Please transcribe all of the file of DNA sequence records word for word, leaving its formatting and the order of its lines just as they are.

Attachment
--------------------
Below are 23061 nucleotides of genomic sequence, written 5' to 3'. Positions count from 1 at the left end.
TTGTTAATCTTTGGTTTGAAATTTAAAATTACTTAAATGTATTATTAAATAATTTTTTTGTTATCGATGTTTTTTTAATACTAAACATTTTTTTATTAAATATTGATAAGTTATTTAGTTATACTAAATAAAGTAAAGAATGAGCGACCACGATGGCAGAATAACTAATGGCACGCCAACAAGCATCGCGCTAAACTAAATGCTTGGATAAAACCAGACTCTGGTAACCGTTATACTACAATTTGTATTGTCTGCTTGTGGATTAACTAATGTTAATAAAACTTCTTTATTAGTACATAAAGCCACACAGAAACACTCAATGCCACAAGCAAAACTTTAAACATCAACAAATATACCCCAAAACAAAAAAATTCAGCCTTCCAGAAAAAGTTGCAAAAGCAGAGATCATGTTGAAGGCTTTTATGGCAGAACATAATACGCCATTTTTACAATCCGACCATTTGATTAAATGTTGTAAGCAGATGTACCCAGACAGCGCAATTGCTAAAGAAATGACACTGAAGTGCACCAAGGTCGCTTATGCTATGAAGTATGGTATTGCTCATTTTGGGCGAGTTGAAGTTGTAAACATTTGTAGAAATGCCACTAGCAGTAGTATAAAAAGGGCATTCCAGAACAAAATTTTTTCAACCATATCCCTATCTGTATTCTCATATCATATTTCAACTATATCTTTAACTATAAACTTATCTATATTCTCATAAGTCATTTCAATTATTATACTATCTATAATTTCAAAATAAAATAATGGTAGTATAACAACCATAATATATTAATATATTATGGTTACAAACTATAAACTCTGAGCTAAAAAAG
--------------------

Below are 23061 nucleotides of genomic sequence, written 5' to 3'. Positions count from 1 at the left end.
TTGTTAATCTTTGGTTTGAAATTTAAAATTACTTAAATGTATTATTAAATAATTTTTTTGTTATCGATGTTTTTTTAATACTAAACATTTTTTTATTAAATATTGATAAGTTATTTAGTTATACTAAATAAAGTAAAGAATGAGCGACCACGATGGCAGAATAACTAATGGCACGCCAACAAGCATCGCGCTAAACTAAATGCTTGGATAAAACCAGACTCTGGTAACCGTTATACTACAATTTGTATTGTCTGCTTGTGGATTAACTAATGTTAATAAAACTTCTTTATTAGTACATAAAGCCACACAGAAACACTCAATGCCACAAGCAAAACTTTAAACATCAACAAATATACCCCAAAACAAAAAAATTCAGCCTTCCAGAAAAAGTTGCAAAAGCAGAGATCATGTTGAAGGCTTTTATGGCAGAACATAATACGCCATTTTTACAATCCGACCATTTGATTAAATGTTGTAAGCAGATGTACCCAGACAGCGCAATTGCTAAAGAAATGACACTGAAGTGCACCAAGGTCGCTTATGCTATGAAGTATGGTATTGCTCATTTTGGGCGAGTTGAAGTTGTAAACATTTGTAGAAATGCCACTAGCAGTAGTATAAAAAGGGCATTCCAGAACAAAATTTTTTCAACCATATCCCTATCTGTATTCTCATATCATATTTCAACTATATCTTTAACTATAAACTTATCTATATTCTCATAAGTCATTTCAATTATTATACTATCTATAATTTCAAAATAAAATAATGGTAGTATAACAACCATAATATATTAATATATTATGGTTACAAACTATAAACTCTGAGCTAAAAAAG